Outdoor Heat Exposure

Updated June 28, 2022

Excessive exposure to heat can cause a range of heat-related illnesses, from less serious heat rash and heat cramps to more serious heat exhaustion and heat stroke. Heat stroke requires immediate medical attention because it can result in serious health effects or death, so take precautions while working in the summer heat.

For people working in hot environments, both air temperature and humidity affect how hot you feel. The higher the heat and humidity, the hotter the weather feels, because sweat is unable to readily evaporate. If the sweat your body produces cannot evaporate, your body cannot easily cool down, and you may be at risk for a heat illness. Certain factors, including personal health conditions, activities being conducted, and weather can increase the risk of a heat-related illness.

Heat exhaustion can also make workers more susceptible to falls, equipment-related injuries, and other on-the-job safety hazards.

University units with personnel who work outdoors must plan, prepare, and train for heat-related illness.


Washington state outdoor heat exposure rules in WAC 296-62-095 apply to UW departments with personnel performing work in an outdoor environment from May 1 through September 30, annually, only when personnel are exposed to outdoor heat at or above an applicable temperature listed in Table 1 below.

In addition to requirements in the permanent rule, as of June 15, 2022 through September 29, 2022, additional temporary requirements go into effect for cool water, shade, cool-down rest periods, and observing and communicating with workers about signs and symptoms of heat illness.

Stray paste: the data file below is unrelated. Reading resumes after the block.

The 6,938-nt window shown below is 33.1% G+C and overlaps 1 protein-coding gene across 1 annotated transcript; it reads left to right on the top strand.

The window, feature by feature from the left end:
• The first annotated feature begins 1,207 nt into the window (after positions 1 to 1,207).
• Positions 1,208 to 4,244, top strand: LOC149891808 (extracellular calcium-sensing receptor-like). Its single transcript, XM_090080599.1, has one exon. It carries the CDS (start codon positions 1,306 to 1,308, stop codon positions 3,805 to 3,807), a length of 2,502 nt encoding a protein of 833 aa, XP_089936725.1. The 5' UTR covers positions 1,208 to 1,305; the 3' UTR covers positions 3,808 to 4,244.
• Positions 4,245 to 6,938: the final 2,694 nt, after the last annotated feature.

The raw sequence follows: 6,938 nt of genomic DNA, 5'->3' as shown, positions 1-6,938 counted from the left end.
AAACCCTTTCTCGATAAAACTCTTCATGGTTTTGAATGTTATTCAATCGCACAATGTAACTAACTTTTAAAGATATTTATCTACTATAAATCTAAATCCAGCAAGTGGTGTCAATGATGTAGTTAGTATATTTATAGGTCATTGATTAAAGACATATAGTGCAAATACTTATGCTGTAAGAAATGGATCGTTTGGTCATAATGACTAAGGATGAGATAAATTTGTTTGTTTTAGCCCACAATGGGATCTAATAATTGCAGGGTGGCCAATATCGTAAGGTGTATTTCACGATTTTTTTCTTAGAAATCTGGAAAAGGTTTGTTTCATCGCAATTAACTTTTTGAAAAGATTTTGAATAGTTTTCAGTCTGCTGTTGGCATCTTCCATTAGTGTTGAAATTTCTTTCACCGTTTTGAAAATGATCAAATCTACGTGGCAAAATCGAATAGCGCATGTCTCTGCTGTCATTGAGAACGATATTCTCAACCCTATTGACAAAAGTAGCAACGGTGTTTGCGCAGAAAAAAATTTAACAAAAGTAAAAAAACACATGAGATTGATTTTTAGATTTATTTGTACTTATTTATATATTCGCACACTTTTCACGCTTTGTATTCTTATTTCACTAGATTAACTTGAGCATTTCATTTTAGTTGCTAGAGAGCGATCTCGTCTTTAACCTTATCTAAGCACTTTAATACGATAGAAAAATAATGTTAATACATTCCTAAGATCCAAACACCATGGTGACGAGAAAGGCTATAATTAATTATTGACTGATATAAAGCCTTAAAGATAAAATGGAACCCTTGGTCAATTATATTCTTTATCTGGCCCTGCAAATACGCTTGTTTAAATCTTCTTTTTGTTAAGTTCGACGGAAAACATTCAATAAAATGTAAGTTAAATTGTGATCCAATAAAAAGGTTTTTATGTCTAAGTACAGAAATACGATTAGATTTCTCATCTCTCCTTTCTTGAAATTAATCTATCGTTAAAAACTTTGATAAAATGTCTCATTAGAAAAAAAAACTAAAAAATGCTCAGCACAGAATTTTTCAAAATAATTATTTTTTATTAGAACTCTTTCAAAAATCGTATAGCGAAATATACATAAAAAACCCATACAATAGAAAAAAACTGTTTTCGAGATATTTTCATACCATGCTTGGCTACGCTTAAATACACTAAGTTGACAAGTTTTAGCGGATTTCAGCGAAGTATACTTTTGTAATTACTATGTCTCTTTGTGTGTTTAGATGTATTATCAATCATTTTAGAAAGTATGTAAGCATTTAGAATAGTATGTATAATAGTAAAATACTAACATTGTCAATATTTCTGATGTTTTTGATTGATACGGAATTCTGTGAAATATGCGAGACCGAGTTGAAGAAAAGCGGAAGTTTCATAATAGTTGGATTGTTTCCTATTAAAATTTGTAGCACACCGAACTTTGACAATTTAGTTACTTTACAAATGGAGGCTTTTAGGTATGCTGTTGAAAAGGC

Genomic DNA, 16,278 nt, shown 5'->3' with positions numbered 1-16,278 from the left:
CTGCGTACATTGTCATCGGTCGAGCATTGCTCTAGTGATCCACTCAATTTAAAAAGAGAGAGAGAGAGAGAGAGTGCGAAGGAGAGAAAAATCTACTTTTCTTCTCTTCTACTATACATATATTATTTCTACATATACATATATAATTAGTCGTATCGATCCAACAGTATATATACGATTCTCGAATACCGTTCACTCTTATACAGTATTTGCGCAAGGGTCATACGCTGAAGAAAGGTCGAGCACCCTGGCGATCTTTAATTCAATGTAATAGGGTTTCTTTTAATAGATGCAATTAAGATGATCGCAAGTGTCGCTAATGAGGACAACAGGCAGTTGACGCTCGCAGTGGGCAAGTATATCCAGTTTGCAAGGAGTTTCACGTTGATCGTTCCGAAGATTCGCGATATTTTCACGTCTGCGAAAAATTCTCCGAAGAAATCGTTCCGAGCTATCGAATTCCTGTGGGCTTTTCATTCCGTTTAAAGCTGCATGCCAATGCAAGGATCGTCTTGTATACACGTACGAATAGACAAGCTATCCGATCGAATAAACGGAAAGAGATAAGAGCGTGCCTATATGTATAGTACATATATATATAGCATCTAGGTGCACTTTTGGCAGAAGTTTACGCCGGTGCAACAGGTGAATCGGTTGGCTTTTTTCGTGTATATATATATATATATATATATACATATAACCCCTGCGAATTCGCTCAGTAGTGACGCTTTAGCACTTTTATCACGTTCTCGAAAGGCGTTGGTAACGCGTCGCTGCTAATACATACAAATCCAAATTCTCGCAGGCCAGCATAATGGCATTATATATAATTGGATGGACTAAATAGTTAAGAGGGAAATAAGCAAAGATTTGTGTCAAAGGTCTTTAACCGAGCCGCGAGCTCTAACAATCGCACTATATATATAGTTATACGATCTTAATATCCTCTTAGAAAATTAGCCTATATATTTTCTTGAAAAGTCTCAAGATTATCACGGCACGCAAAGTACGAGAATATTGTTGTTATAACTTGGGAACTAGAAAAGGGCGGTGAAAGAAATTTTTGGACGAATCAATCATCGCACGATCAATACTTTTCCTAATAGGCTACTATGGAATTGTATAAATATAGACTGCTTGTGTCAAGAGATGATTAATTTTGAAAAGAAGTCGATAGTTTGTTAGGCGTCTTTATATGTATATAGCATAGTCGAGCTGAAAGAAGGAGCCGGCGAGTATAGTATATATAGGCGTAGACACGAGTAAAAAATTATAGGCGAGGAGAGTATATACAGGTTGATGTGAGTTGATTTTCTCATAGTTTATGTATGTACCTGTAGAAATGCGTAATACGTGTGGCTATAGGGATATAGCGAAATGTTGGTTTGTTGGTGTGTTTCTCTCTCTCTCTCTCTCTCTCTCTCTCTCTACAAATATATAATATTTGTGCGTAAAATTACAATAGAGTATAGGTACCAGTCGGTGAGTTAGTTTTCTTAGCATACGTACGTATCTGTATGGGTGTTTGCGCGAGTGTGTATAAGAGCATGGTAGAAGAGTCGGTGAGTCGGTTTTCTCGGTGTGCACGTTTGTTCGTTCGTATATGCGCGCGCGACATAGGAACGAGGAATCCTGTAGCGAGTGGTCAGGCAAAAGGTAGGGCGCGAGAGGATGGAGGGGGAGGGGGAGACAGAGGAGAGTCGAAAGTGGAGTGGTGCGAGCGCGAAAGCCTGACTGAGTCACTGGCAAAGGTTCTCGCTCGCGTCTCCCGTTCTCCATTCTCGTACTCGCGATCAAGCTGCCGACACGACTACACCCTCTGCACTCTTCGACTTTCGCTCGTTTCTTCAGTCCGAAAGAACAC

Table 1: Outdoor temperature action levels

Non-breathable clothes, including vapor barrier clothing or PPE such as chemical resistant suits 52 degrees F
Double-layer woven clothes including coveralls, jackets, and sweatshirts 77 degrees F
All other clothing 89 degrees F

Exception: The rules do not apply if incidental exposure occurs when personnel are not required to perform a work activity outdoors for more than 15 minutes in any 60-minute period. The exception may be applied every hour during the work shift.


Heat-related illness and first aid

Heat stroke

  • High body temperature (103°F or higher)
  • Hot, red, dry, or damp skin
  • Fast, strong pulse
  • Headache
  • Dizziness
  • Nausea
  • Confusion
  • Losing consciousness (passing out)
  • Call 9-1-1 right away-heat stroke is a medical emergency
  • Move the person to a cooler place
  • Help lower the person’s temperature with cool cloths or a cool bath
  • Do not give the person anything to drink

Heat exhaustion

  • Heavy sweating
  • Cold, pale, and clammy skin
  • Fast, weak pulse
  • Nausea or vomiting
  • Muscle cramps
  • Tiredness or weakness
  • Dizziness
  • Headache
  • Fainting (passing out)
  • Move to a cool place
  • Loosen your clothes
  • Put cool, wet cloths on your body or take a cool bath
  • Sip water

Get medical help right away if:

  • You are throwing up
  • Your symptoms get worse
  • Your symptoms last longer than 1 hour

Heat cramps

  • Heavy sweating during intense exercise
  • Muscle pain or spasms
  • Stop physical activity and move to a cool place
  • Drink water or a sports drink
  • Wait for cramps to go away before you do any more physical activity